I first heard Summer Flake last year after discovering her Soundcloud while hustling for my radio show. Known otherwise as Stephanie Crase, her music is chilled out and easy with nice guitar sounds and vocals that don’t try too hard. All winning points for me. I spoke to her over the phone from Sydney recently as she was driving with a friend to go record shopping in Port Adelaide. Her new You Can Have It All LP is out on Rice Is Nice. You can stream and buy the album below.
Over what period was this new record written and what is your process like in writing?
There’s some songs on it that are quite old for me, which means they’re probably maybe four or five years old. A couple where the guitar riffs or parts have been floating around but have just never been finished. Probably only over the last year I got to the point of trying to tie them down and demoing them, playing them through and thinking oh yeah right, the drums could go like that and that would change that and so on. I probably spent about four months recording bits and pieces here and there, like doing the drums and leaving them for a bit, doing the bass. And so yeah it kind of came together in bits and pieces, sometimes working on it and sometimes forgetting about things. Some songs are totally new as of the start of this year and there’s a bunch that have been around forever so it feels good to have them finished.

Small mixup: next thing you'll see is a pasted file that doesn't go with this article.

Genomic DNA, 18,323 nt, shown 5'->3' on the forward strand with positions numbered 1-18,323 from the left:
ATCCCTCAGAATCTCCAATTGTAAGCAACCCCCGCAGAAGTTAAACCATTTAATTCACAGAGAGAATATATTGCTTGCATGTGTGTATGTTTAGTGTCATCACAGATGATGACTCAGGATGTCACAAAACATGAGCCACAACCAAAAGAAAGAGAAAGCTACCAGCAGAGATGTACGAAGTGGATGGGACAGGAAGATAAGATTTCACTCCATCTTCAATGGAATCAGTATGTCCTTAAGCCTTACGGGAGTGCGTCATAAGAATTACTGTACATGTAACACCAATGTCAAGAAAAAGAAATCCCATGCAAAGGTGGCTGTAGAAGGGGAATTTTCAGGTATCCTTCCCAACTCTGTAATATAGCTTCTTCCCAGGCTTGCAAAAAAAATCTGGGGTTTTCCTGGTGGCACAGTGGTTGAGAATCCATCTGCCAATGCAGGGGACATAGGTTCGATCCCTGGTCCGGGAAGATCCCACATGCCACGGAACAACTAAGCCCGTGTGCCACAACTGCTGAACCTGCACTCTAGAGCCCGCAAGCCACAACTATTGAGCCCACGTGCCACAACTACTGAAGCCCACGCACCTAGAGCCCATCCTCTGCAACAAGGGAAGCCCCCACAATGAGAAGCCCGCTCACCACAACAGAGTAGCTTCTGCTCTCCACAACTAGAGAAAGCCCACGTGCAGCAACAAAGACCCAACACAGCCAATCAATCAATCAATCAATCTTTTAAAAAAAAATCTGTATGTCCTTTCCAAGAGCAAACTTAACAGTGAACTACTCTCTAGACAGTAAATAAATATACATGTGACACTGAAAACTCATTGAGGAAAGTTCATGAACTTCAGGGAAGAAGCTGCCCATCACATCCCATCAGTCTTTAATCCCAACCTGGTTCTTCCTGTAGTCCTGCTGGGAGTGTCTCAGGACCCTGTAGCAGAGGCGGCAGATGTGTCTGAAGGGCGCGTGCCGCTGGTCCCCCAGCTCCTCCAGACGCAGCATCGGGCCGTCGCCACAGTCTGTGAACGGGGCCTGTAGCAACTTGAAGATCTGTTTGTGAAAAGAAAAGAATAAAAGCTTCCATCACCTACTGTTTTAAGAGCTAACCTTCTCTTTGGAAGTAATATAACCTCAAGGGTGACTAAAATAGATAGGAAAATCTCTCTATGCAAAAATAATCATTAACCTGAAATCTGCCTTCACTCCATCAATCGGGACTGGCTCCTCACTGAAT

I’ve never seen the Summer Flake project live, as it happens, but how does the band sort of function? Are you playing everything on the record or did you have the guys in the band doing stuff?
Ah yeah I play everything on the recordings, there’s no-one else in any parts of this which seems kind of selfish but it’s just kind of how it worked out. It’s just the kind of thing you do when you’re pottering about at home. And for live I haven’t really worked out whether it’s going to be definitely like this, or a certain kind of style. It’s been different with every format. Like when I first started I’d play solo and then I had a couple guys from a band called Old Mate, like Pat and Mannix playing bass and drums just for a couple of gigs. And Sandy and Suzi some other friends playing for a couple of gigs. And then as a two-piece with my friend Seb from Hit The Jackpot earlier this year on that tour I did in April.